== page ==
Ravitch also summarizes the major education initiatives of the Obama era, even though a few months are left before President Obama’s term ends.  She explains: “After Bush left office and was replaced by Barack Obama, the obsession with testing grew even more intense.  Congress gave Secretary of Education Arne Duncan $5 billion in economic stimulus funds to encourage education reforms.  Duncan released a plan in 2009 called Race to the Top…. In order to be eligible to compete for a share of that money at a time of deep economic distress, states had to adopt Duncan’s strategies.  They had to expand the number of privately managed charter schools in the state; they had to agree to adopt ‘college-and-career-ready standards’ (which were the not-yet-completed Common Core State Standards).  They had to agree, moreover, to evaluate teachers in relation to the rise or fall of the test scores of their students; and they had to agree to ‘turn around’ schools with low test scores by firing the principal, or firing all or half of the staff, or doing something equally drastic.  The standardized tests immediately became more important than ever.”

In December, Congress rebuked Arne Duncan (who was by then leaving his position) by reauthorizing a version of the federal education law that significantly limits the power of the U.S. Secretary of Education.  But Ravitch is not optimistic there will be a change in the overall direction of federal education policy: “Like NCLB, the new law requires annual testing of students in grades three to eight in reading and mathematics, but it turns this responsibility over to the states.  ESSA (the Every Student Succeeds Act) prohibits future secretaries of education from meddling in states’ decisions and contracts the federal role in education.  It also eliminates federal punishments for schools and teachers with low test scores, leaving those decisions to the states.  What is not abandoned is the core belief that standardized testing and accountability are the right levers to improve education.”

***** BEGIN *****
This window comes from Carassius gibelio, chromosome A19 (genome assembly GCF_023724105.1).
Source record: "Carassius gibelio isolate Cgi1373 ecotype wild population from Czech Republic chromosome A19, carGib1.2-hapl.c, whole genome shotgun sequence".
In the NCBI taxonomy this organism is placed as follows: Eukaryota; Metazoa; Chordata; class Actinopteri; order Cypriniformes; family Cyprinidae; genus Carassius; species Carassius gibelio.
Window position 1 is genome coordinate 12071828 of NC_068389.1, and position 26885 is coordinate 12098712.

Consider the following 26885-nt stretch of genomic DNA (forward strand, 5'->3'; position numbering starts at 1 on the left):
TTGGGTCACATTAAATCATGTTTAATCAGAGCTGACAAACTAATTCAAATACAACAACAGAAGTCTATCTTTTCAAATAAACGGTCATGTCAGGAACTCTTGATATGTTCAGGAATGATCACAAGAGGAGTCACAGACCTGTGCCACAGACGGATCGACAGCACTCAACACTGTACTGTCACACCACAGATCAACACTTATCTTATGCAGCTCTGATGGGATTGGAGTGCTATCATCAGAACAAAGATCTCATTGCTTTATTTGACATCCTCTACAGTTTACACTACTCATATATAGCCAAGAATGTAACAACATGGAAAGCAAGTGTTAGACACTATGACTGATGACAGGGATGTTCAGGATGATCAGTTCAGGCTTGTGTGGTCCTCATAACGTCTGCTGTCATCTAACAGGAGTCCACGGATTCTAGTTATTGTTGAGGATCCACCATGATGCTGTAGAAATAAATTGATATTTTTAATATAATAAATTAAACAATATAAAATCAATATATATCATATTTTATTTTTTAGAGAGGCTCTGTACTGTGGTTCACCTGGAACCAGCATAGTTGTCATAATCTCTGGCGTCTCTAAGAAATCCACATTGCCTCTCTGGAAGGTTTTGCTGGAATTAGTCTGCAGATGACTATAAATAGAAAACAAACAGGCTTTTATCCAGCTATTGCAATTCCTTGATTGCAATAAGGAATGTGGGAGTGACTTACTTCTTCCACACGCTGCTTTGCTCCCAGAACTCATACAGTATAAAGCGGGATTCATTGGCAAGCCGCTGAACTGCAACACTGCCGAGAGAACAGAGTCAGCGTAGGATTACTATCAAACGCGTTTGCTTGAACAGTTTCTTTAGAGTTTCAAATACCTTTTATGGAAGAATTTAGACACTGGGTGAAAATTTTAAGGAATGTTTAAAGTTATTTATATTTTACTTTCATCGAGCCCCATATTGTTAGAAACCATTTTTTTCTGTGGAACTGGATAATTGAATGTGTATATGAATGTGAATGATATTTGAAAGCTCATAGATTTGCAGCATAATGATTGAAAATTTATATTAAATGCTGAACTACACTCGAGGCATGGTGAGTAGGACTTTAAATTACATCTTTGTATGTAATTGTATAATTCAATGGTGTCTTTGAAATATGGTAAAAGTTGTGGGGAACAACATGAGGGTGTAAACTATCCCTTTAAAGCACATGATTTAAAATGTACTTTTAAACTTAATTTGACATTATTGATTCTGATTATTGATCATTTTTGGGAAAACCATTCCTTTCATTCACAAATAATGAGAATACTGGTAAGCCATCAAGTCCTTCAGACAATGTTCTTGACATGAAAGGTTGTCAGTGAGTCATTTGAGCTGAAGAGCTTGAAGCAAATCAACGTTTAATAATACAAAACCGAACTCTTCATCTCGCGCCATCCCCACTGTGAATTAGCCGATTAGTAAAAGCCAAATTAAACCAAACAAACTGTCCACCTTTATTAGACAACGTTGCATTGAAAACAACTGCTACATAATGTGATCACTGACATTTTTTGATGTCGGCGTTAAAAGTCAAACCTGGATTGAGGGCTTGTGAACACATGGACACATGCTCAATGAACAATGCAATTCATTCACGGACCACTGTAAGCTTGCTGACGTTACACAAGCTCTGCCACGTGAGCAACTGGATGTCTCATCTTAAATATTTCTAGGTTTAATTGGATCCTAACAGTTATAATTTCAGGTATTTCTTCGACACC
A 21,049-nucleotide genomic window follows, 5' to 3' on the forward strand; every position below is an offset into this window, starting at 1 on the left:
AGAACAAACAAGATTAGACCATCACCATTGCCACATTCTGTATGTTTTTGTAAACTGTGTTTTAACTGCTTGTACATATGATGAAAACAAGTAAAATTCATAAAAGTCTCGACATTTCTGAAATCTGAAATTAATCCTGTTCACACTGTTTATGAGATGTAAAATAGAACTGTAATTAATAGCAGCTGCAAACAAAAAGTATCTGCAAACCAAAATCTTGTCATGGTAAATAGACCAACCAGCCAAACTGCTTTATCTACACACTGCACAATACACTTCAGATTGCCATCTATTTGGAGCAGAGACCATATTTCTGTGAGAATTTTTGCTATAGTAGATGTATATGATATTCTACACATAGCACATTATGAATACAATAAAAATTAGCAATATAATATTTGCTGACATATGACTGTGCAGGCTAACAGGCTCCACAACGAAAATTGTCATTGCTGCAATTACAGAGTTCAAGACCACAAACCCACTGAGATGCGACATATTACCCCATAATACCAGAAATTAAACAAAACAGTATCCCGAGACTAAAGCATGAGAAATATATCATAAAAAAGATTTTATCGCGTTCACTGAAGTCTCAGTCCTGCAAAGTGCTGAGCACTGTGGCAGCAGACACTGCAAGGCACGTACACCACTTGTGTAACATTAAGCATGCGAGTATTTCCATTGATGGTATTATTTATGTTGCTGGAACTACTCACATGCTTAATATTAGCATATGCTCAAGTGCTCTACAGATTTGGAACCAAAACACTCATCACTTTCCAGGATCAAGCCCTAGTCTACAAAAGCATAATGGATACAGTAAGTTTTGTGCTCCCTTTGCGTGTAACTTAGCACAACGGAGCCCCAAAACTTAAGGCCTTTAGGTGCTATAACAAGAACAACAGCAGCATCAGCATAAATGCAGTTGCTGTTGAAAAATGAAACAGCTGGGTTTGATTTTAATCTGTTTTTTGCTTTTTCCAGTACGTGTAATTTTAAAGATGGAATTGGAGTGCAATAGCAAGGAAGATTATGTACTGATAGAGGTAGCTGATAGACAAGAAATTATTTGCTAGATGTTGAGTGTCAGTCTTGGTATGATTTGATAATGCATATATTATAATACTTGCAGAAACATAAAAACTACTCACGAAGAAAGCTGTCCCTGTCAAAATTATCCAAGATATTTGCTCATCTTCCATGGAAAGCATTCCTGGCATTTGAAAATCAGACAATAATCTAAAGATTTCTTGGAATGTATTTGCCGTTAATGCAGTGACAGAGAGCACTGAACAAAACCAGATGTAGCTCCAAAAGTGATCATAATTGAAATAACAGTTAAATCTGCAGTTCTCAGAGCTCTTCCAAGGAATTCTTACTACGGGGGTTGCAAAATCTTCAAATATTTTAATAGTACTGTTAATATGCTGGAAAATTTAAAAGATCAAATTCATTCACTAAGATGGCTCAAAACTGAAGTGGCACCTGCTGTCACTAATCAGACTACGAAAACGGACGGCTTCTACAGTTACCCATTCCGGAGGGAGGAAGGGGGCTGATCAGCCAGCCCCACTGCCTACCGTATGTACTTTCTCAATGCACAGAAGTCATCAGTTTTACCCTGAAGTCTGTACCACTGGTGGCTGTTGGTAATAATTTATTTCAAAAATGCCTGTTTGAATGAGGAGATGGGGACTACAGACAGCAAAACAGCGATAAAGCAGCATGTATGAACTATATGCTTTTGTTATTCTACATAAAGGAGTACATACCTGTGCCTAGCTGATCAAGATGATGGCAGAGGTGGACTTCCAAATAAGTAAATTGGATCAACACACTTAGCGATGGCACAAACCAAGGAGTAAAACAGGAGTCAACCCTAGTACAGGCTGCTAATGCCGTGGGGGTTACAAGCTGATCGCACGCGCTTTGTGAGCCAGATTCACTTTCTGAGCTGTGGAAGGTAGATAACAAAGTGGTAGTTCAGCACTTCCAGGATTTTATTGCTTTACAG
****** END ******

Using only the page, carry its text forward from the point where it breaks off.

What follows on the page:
Both of the books Ravitch reviews are written by reporters who embedded themselves for four years in the places where they wanted to study education—Russakoff in Newark and Rizga at Mission High School in San Francisco. Both authors came to question the education orthodoxy of the Bush-Obama era.  Russakoff exposes the ideologically driven politics of the Christie-Booker effort to charterize Newark’s schools, and Rizga “realized that standardized test scores are not the best way to measure and promote learning. Typically, what they measure is the demographic profile of schools.  Thus, schools in affluent white suburbs tend to be called ‘good’ schools.  Schools that enroll children who are learning English and children who ware struggling in their personal lives have lower scores and are labeled ‘failing’ schools.”  San Francisco’s Mission High School serves 950 students from forty countries.

Ravitch concludes: “The authors of these two books demonstrate that grand ideas cannot be imposed on people without their assent.  Money and power are not sufficient to improve schools… But a further lesson matters even more: improving education is not sufficient to ‘save’ all children from lives of poverty and violence.  As a society, we should be ashamed that so many children are immersed in poverty… every day of their lives.”

Extra: Valerie Strauss’s Clear, Sensible Description of Bush and Obama Education Policies

Now that Congress has passed and President Obama signed a new reauthorization of the Elementary and Secondary Education Act, there have been many explanations of what has gone wrong since No Child Left Behind, the previous version, was signed into law in January of 2002.

This morning in the Washington Post, Valerie Strauss summarizes much of that history in Don’t Blame George W. Bush for What President Obama Did to Public Schools.

Her piece is short and lucid.  I urge you to read it.

Chicago: Private Firms Cashing In on the Common Good

Rick Perlstein’s new piece, How to Sell Off a City, paints the landscape of the privatized metropolis.  Privatization is, of course, much broader—wars conducted by what used to be called Blackwater and by Kellogg, Brown & Root—prisons kept packed with folks on long sentences to build the profits of the Corrections Corporation of America —but Perlstein’s panorama is local.